The present study is noteworthy in that it used fixed structures to measure the umbilicus. Because a variety of factors affect the position of the umbilicus, the authors chose the xiphoid process and symphysis pubis as fixed bony points for standard measurements. Because these standard points are easily palpated upon physical examination, they are also easily defined on abdominal CT scans. To ensure that reliable standards were used, the authors defined the xiphoid process as the lowest level of the process, the symphysis pubis as the highest level of the pubis, and the umbilicus as the umbilical pit area with the greatest width, using serial axial views with 2- to 4-mm thickness on abdominal CT scans. All measurements were obtained in millimeters. Study 1 evaluated the location of the umbilicus with a reliable standard in the general population, and study 2 evaluated changes in umbilicus location in patients who underwent breast reconstruction using an IP-RAM flap. In study 1, increasing age showed a tendency to be associated with umbilicus migration in the caudal direction. Before this study, the authors expected that a higher BMI might lead to caudal migration; however, the BMI values were not significantly different between any of the age groups [14]. Because most of the patients had a similar BMI, the authors could not confirm whether there was an association between BMI and the location of the umbilicus. This is an unfortunate limitation of our study. With osteoporosis resulting from aging, especially in female patients, the vertebral column shortens [15]. Thus, the upper body migrates downward. Additionally, increased skin laxity may play a role in caudal migration. In study 2, the umbilicus showed cephalic migration after surgery (Fig. 6). Although the authors attempted to keep in the umbilicus in a similar location during the operation, the postoperative results showed cephalic and operative site-directed migration. The authors suggest two explanations for this result. The first reason is the superior pull of the tightened skin flap after skin closure [16]. The second reason is technical error attributed to the placement of a fingertip underneath the abdominal flap aimed in a more cephalic direction when the surgeon marked a new umbilical point on the skin with the patient in the semi-Fowler position. Therefore, when the waist was bent, the umbilicus seemed to be low, but it should have been predicted that it would pull up when the waist was straightened. This should be kept in mind during flap surgery. There are several ways to reduce this type of error, including using a magnet suture on the umbilicus with a locating device pointing to the magnet or using a 3/0 silk marker stitch [17,18].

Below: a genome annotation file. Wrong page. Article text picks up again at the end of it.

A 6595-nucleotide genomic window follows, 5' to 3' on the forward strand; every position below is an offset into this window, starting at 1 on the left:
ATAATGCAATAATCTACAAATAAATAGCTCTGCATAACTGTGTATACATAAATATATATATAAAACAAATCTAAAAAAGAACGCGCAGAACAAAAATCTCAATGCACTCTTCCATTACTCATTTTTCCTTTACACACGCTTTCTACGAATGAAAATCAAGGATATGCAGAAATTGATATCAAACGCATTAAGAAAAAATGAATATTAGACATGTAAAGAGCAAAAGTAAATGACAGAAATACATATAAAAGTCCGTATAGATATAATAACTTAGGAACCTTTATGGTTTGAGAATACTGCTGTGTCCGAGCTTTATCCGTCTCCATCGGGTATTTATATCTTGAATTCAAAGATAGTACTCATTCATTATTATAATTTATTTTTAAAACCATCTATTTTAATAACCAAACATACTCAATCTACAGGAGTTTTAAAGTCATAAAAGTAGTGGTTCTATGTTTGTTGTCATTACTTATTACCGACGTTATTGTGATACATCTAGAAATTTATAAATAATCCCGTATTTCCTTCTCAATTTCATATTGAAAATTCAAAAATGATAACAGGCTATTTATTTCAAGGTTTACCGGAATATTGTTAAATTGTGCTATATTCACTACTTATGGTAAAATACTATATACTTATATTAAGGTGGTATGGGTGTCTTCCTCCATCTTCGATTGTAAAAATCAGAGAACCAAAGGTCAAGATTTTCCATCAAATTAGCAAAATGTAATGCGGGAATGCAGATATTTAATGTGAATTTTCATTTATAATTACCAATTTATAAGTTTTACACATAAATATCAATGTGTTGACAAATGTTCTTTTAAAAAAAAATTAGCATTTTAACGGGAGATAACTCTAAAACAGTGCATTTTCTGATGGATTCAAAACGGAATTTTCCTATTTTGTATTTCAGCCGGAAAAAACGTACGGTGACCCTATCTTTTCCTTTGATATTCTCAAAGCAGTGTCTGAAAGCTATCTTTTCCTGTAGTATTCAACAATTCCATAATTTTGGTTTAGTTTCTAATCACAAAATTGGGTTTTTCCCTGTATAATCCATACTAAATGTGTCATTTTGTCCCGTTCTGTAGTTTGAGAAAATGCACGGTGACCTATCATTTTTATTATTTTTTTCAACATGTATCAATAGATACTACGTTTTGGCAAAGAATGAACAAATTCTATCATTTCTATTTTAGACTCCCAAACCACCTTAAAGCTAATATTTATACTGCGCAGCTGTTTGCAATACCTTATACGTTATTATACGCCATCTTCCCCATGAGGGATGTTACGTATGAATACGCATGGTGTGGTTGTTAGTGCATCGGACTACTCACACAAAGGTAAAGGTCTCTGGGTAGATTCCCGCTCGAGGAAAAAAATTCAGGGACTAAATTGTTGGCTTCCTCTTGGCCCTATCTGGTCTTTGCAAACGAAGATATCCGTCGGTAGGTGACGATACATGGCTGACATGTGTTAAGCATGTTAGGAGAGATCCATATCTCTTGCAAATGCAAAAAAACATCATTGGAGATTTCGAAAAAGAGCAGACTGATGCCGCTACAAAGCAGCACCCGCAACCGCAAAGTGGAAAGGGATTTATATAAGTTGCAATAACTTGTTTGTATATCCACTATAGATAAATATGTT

The authors assumed that patients who visited the emergency department for abdominal pain and were diagnosed with acute gastroenteritis were representative of the general population. Patients with any disease or abdominal surgery that altered the location of the umbilicus, including a cesarean section, were excluded. However, further obstetric history, recent weight changes, and peritoneal and abdominal muscle contracture due to abdominal pain were not considered because of limited information. Obtaining more detailed information would have resulted in more accurate evaluations [3]. Another limitation of this study is that the authors performed a plication suture to correct the operative site-directed traction of the umbilicus horizontally in some operations; however, the authors did not consider this in the analysis. The authors expected that the value of s would increase after the operation via operative site-directed tension. However, the mean value of s decreased in study 2, which can be explained by the above limitation. Although no information was available regarding plication sutures, the observation of cephalic migration is still meaningful because a horizontal vector made by traction and a plication suture affected the vertical vector to a certain degree.